2018/0013 By virtue of this act I hereby take possession of this land

By virtue of this act I hereby take possession of this land

Artist

Brian ROBINSON
Torres Strait Islander/Indigenous
Birth:
1973
 in
Waiben (Thursday Island), Torres Strait, Queensland

Artwork

Title
By virtue of this act I hereby take possession of this land
Date
2017
Medium/Material
linocut on paper
Dimensions
72.3 x 45.0cm (Height x Width x Depth)
Credit line
Purchased 2018
State Art Collection, Art Gallery of Western Australia
Accession Number
2018/0013
Currently not on display

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Extended Label

Artist StatementBy virtue of this act I hereby take possession of this landThe planting of the English flag on Possession Island at the tip of Cape York Peninsula just before sunset on the 22nd of August 1770 is a defining moment in Australian history. From this small island on the edge of Torres Strait, Lieutenant James Cook in his ship the Endeavour declared the coast [that he just sailed along] British territory in the name of King George III. Cook wrote in his journal –I now once more hoisted English colours and in the name of His Majesty King George the Third take possession of the whole Eastern Coast of this majestic land by the name New South Wales, together with all the bays, harbours, rivers and islands situated upon the said coast.Little did he know that Possession Island known as Bedhan Lag was already habited by the Kaurareg, a group of Lower Western Torres Strait Islanders, the Kaywalagal people who occupied the inner islands including, Ngurupai, Waiben, Muralag, Kiriri, Zuna, Tarilag and Mipa.One of the features of this print is a cursive and rhythmic patterned background referred to as minaral. The inscribed lines that meander and curl across the linocut relates to a much older tradition of decorative carving and etching. The spiralling, tapering and tight linear folding produces an optical vibration that can serve a number of purposes – denoting ancestral presence in the here-and-now, indicating latent or active elemental or spiritual forces, or representing the rippling sea, buffeting wind or starlit sky, all so critical to the nautical traveller, hunter or fisherman.The addition of the space invaders that creep in and occupy the top of the print reinforces the concept of invasion by alien forces. Since the European invasion of Australia in 1788, the indigenous custodians of the land have been oppressed into a world unnatural to their existence for thousands of years. The colonists who came with the first influx of settlers were led to believe that the land was terra nullius [no one’s land].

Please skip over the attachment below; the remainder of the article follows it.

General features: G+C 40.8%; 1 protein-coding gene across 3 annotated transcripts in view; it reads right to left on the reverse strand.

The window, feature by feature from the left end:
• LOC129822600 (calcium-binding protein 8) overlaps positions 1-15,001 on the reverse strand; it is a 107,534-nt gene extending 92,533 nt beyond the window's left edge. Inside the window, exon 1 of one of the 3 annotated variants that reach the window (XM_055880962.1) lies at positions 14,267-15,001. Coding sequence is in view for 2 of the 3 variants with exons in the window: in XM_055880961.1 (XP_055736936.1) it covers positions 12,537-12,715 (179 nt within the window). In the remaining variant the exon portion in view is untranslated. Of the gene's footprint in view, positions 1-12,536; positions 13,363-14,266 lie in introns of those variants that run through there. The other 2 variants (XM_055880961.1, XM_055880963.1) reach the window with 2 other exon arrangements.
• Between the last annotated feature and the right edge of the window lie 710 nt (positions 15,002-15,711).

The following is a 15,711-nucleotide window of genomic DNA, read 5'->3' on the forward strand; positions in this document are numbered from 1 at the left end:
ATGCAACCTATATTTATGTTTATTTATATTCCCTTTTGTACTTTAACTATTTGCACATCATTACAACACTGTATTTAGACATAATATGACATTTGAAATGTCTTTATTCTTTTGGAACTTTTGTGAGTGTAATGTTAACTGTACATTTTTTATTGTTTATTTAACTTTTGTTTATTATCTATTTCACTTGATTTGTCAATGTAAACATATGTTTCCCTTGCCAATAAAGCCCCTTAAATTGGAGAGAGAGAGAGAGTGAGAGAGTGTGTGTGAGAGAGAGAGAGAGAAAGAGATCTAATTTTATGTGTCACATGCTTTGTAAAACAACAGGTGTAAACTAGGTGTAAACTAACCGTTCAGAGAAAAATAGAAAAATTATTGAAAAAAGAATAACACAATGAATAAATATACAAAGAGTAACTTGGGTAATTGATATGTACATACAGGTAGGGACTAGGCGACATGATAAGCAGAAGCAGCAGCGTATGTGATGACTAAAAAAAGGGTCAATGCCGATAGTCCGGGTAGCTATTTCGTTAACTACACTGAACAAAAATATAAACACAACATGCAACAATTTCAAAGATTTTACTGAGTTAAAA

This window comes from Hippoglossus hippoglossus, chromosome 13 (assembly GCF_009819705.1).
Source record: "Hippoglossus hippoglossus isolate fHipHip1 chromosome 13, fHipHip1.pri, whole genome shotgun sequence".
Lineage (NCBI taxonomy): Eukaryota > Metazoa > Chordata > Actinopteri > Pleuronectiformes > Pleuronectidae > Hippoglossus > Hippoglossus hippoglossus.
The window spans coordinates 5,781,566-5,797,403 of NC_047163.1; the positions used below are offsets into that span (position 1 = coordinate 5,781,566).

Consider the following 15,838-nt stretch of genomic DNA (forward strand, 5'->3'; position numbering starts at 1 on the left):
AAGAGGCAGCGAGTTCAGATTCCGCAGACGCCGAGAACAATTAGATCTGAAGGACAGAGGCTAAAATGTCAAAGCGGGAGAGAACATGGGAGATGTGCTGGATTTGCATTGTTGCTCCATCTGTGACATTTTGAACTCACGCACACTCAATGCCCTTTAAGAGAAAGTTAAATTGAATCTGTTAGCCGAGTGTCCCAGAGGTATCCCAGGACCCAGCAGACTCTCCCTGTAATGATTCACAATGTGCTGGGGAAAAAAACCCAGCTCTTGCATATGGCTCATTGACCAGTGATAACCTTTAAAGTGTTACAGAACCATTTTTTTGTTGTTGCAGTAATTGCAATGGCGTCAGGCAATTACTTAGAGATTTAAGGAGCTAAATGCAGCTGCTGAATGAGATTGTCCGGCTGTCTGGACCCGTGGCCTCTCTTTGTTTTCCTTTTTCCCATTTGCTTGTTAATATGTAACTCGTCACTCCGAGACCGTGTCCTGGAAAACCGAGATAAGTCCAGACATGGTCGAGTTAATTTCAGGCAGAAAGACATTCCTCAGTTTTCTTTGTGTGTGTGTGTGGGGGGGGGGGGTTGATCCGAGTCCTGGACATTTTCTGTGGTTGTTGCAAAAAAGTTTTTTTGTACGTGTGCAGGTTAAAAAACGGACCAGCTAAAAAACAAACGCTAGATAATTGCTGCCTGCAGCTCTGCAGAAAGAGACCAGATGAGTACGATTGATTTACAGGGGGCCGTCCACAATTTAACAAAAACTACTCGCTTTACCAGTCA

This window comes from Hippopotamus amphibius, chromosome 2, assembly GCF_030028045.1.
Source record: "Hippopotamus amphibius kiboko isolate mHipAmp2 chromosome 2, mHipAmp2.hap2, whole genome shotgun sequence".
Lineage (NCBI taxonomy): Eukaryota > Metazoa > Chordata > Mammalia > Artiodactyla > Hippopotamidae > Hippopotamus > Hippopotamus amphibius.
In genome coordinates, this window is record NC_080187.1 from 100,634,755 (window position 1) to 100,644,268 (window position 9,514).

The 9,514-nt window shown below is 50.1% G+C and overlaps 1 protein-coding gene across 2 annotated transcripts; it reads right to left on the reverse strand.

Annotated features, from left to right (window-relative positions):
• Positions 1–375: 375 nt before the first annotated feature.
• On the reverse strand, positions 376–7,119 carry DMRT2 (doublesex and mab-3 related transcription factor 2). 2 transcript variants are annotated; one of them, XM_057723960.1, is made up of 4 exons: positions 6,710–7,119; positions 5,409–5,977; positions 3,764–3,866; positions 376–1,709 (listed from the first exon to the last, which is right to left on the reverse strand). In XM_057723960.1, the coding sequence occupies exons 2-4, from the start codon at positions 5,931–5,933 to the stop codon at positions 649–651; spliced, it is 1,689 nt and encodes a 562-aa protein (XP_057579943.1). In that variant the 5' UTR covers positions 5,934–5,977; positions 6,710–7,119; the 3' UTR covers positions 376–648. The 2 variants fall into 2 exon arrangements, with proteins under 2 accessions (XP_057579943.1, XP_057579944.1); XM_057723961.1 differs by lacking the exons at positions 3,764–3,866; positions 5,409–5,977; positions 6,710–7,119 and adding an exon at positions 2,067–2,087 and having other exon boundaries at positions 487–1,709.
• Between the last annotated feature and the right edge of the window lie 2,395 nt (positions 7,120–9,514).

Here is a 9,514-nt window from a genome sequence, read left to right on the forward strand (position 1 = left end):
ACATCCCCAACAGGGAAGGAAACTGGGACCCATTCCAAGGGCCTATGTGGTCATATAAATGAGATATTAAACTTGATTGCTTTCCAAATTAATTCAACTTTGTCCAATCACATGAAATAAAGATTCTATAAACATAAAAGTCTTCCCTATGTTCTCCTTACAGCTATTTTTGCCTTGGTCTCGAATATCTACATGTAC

Artist statement, 2018The planting of the English flag on Possession Island at the tip of Cape York Peninsula just before sunset on the 22nd of August 1770 is a defining moment in Australian history. From this small island on the edge of Torres Strait, Lieutenant James Cook in his ship the Endeavour declared the coast (that he just sailed along) British territory in the name of King George III. Cook wrote in his journal –‘I now once more hoisted English colours and in the name of His Majesty King George the Third take possession of the whole Eastern Coast of this majestic land by the name New South Wales, together with all the bays, harbours, rivers and islands situated upon the said coast.’Little did he know that Possession Island known as Bedhan Lag was already habited by the Kaurareg, a group of Lower Western Torres Strait Islanders, the Kaywalagal people who occupied the inner islands including Ngurupai, Waiben, Muralag, Kiriri, Zuna, Tarilag and Mipa.One of the features of this print is a cursive and rhythmic patterned background referred to as minaral. The inscribed lines that meander and curl across the linocut relates to a much older tradition of decorative carving and etching. The spiralling, tapering and tight linear folding produces an optical vibration that can serve a number of purposes - denoting ancestral presence in the here-and-now, indicating latent or active elemental or spiritual forces, or representing the rippling sea, buffeting wind or starlit sky, all so critical to the nautical traveller, hunter or fisherman.The addition of the space invaders that creep in and occupy the top of the print reinforces the concept of invasion by alien forces. Since the European invasion of Australia in 1788, the indigenous custodians of the land have been oppressed into a world unnatural to their existence for thousands of years. The colonists who came with the first influx of settlers were led to believe that the land was terra nullius (no one's land).

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